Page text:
It’s Christmas! You know what that means? It’s time for one of the timeless, seasonal traditions. That’s right. You’re all thinking it! It’s…
The launch of the NBA’s Christmas jerseys (I promise this article will have a broader point that’s relevant to your e-commerce store)!
That’s right, the NBA’s Christmas jerseys are both festive and fashionable, and give the sponsor of NBA apparel a chance to really flex some creative muscles. Just look at these:
The combo of jerseys, socks, and shoes both matched the holiday and look amazing.
That’s LeBron looking fly in some Christmas duds, and he looks fantastic.
Now, you may have noticed something about all of these jerseys: they’re all Adidas brand jerseys. If you follow basketball, you know that Nike now owns the rights to NBA apparel, so let’s take a look at what they’ve brought to the Christmas table:
That’s right. Nike– the juggernaut of fashion and function– has no planned Christmas jerseys. Nike broke my heart in 2017:
So Nike doesn’t do Christmas jerseys, surely there’s a reason, right? They’ve calculated risk previously, even testing political waters. Surely there’s a motivation behind no Christmas jerseys, right?
When no Christmas jerseys came in 2017, people were upset, but it was explained away. The logic was that Nike had only just begun serving the NBA, and didn’t have time to get Christmas jerseys down the supply chain. Maybe a seasonal item couldn’t sell well enough to justify the cost. Maybe there is a secret war on Christmas. All of that makes sense… only, they didn’t drop them this year either.
Nike did announce some special 2018 uniforms that came out on Christmas with their “Earned Edition” jerseys. All teams who made the playoffs in the 2017-18 season would get some new uniforms that were basically just different colored versions of previously released “City Edition” jerseys. Where’s the holiday spirit there? Where are the snowflake socks? How could Nike drop the ball like this?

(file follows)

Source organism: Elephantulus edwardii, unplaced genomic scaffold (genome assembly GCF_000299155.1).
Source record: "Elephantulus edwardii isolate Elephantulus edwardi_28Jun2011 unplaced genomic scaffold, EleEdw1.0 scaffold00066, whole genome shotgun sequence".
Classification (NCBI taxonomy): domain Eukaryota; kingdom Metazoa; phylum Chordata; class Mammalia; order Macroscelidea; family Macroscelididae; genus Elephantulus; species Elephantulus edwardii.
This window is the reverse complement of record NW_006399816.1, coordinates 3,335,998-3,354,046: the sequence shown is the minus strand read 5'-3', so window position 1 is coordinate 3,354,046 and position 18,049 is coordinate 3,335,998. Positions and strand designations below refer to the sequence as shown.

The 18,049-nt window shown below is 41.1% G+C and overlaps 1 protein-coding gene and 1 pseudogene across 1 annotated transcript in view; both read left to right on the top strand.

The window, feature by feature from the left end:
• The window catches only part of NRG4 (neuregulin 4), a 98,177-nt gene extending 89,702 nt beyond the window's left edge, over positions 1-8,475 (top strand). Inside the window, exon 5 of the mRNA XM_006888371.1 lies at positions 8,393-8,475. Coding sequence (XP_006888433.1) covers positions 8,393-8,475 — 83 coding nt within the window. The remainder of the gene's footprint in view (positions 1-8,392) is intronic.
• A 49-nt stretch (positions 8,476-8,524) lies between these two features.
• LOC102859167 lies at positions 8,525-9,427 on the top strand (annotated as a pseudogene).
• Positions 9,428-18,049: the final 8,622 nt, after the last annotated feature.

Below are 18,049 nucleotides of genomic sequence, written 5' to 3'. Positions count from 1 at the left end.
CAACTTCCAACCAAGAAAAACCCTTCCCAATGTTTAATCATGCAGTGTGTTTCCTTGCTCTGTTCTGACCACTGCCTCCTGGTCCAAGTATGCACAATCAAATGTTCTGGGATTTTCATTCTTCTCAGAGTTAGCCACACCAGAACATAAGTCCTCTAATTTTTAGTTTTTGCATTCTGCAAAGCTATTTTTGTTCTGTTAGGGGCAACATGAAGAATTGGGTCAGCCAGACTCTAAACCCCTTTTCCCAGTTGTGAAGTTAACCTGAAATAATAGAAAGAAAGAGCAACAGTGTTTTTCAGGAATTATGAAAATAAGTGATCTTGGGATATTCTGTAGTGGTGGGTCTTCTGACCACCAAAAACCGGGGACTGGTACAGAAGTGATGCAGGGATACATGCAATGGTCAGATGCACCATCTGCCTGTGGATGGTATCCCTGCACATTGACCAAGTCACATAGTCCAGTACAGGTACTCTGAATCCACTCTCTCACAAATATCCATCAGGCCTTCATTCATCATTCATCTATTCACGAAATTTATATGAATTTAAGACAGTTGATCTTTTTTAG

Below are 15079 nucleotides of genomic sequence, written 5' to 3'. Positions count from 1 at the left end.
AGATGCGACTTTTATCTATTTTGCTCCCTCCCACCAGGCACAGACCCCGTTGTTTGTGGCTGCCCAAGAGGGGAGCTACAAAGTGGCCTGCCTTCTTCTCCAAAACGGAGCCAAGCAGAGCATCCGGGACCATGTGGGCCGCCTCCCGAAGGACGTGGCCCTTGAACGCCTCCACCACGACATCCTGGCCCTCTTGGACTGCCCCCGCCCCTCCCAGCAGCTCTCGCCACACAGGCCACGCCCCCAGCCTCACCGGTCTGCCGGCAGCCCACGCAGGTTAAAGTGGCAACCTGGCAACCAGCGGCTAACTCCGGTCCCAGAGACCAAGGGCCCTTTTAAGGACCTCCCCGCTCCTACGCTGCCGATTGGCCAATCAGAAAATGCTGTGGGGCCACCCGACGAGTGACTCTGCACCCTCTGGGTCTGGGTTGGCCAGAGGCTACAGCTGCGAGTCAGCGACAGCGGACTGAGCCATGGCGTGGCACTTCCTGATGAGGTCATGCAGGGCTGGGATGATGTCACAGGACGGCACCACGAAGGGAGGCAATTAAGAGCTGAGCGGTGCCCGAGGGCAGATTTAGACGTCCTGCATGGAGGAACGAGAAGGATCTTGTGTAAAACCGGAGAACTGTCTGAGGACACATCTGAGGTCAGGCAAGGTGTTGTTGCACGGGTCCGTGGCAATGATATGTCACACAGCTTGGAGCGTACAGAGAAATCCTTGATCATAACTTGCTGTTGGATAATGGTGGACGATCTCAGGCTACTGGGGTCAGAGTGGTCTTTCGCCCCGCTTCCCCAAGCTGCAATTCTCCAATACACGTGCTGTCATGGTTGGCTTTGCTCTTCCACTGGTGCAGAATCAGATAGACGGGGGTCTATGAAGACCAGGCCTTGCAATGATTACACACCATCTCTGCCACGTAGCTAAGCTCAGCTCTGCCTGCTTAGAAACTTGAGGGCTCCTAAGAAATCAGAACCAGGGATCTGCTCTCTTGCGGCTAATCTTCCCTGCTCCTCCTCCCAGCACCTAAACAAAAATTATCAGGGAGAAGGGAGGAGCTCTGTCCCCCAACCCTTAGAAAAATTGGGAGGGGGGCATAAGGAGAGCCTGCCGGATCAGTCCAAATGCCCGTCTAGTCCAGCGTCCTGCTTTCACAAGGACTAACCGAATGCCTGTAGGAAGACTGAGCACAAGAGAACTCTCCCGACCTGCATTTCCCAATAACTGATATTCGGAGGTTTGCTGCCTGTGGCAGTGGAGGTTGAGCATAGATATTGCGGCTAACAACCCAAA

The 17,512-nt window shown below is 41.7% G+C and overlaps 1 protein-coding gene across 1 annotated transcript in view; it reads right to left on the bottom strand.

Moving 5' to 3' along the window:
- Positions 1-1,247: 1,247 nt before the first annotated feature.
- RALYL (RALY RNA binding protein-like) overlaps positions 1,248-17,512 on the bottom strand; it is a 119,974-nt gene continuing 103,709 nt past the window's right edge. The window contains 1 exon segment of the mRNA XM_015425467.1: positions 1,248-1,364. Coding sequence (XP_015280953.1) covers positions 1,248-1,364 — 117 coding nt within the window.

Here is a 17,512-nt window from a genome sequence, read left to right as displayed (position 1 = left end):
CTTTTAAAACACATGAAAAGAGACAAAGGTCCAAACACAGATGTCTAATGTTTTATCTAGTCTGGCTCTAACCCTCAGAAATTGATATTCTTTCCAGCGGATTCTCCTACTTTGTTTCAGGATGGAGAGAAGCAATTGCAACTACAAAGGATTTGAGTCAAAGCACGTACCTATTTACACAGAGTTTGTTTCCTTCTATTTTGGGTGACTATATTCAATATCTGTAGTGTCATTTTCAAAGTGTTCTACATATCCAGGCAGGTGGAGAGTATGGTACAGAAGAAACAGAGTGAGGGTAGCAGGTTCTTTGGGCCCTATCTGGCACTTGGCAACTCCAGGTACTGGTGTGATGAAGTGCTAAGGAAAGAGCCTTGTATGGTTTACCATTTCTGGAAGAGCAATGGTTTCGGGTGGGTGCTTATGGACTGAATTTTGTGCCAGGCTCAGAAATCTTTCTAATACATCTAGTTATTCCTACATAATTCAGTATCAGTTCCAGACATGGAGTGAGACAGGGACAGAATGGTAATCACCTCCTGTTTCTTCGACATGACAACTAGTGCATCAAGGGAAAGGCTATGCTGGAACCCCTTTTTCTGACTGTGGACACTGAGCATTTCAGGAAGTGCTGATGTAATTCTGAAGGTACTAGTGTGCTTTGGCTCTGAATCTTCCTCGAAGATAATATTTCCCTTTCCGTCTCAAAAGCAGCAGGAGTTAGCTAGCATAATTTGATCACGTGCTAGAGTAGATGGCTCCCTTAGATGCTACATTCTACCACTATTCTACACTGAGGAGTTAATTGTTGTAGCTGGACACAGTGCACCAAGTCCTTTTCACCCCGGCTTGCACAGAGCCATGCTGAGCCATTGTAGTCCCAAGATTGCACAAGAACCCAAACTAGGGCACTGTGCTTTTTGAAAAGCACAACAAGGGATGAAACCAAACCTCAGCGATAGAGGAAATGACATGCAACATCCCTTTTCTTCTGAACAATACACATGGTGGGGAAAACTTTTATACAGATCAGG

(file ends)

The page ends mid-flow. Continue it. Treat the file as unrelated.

Here’s the important e-commerce part: I can’t answer why Nike dropped the ball, and it perplexes me to no end. Seasonal items can be an incredible boon to your business. Consider the other major Christmas fashion tradition: the ugly Christmas sweater. These are no longer reserved for blue-haired grandmas or dads who wear socks with sandals. The demand for ugly Christmas sweaters have skyrocketed in recent years, and the demand has only grown more. Don’t believe me? What about Anne Marie Blackman, “a former stay-at-home mom with a computer science background who picked up on the ugly sweater trend back in 2008.” She started selling sweaters on eBay back then, selling them for 50 to 100 dollars a pop. This year she “has sold about 25,000 ugly Christmas sweaters and made over a million dollars in revenue.” That’s insane. Other businesses have done even more– over $70 million in one case. That should dispel with the myth that seasonal gifts aren’t in demand.
As for the supply chain concerns: come on… it’s Nike.
In short, don’t let seasonal products scare you away. If you find a niche in the market with no demands being met, don’t hesitate to fill that niche. As with the above examples, it can be enough to “put her two kids through college and create a full-time, year-round business.”
As for Nike, I beg you: please bring back the Christmas jerseys. I don’t want different colored retreads of “City Edition” jerseys. I want some holly and jolly uniforms to make the season bright, and I think most NBA fans do too, because these plain “Earned” uniforms have me making faces like LeBron:
Enjoy your Christmas, and may next year have holiday jerseys that we may all enjoy!